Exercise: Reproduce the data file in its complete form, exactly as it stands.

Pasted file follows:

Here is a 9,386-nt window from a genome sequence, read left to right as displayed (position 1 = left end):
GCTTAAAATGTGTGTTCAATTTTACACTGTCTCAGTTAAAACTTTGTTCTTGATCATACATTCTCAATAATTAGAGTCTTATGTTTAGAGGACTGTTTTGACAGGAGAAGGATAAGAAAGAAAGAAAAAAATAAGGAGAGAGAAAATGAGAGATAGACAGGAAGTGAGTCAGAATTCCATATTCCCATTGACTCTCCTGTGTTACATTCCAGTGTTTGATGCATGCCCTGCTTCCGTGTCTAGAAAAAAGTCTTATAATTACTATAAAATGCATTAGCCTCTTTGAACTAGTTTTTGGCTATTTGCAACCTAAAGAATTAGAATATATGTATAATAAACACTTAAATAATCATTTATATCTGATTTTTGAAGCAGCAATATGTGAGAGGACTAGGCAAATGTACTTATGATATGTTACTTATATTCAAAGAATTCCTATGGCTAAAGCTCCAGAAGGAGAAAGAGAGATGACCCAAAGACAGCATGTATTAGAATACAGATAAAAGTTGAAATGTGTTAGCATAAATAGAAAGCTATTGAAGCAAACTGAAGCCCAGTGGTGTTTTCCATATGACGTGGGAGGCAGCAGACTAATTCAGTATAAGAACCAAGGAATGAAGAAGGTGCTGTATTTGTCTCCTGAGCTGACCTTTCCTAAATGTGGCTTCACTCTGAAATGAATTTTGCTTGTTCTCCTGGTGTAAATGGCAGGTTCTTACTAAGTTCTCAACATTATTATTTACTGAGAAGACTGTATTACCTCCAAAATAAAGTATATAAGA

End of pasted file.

Here is a 9,386-nt window from a genome sequence, read left to right as displayed (position 1 = left end):
GCTTAAAATGTGTGTTCAATTTTACACTGTCTCAGTTAAAACTTTGTTCTTGATCATACATTCTCAATAATTAGAGTCTTATGTTTAGAGGACTGTTTTGACAGGAGAAGGATAAGAAAGAAAGAAAAAAATAAGGAGAGAGAAAATGAGAGATAGACAGGAAGTGAGTCAGAATTCCATATTCCCATTGACTCTCCTGTGTTACATTCCAGTGTTTGATGCATGCCCTGCTTCCGTGTCTAGAAAAAAGTCTTATAATTACTATAAAATGCATTAGCCTCTTTGAACTAGTTTTTGGCTATTTGCAACCTAAAGAATTAGAATATATGTATAATAAACACTTAAATAATCATTTATATCTGATTTTTGAAGCAGCAATATGTGAGAGGACTAGGCAAATGTACTTATGATATGTTACTTATATTCAAAGAATTCCTATGGCTAAAGCTCCAGAAGGAGAAAGAGAGATGACCCAAAGACAGCATGTATTAGAATACAGATAAAAGTTGAAATGTGTTAGCATAAATAGAAAGCTATTGAAGCAAACTGAAGCCCAGTGGTGTTTTCCATATGACGTGGGAGGCAGCAGACTAATTCAGTATAAGAACCAAGGAATGAAGAAGGTGCTGTATTTGTCTCCTGAGCTGACCTTTCCTAAATGTGGCTTCACTCTGAAATGAATTTTGCTTGTTCTCCTGGTGTAAATGGCAGGTTCTTACTAAGTTCTCAACATTATTATTTACTGAGAAGACTGTATTACCTCCAAAATAAAGTATATAAGA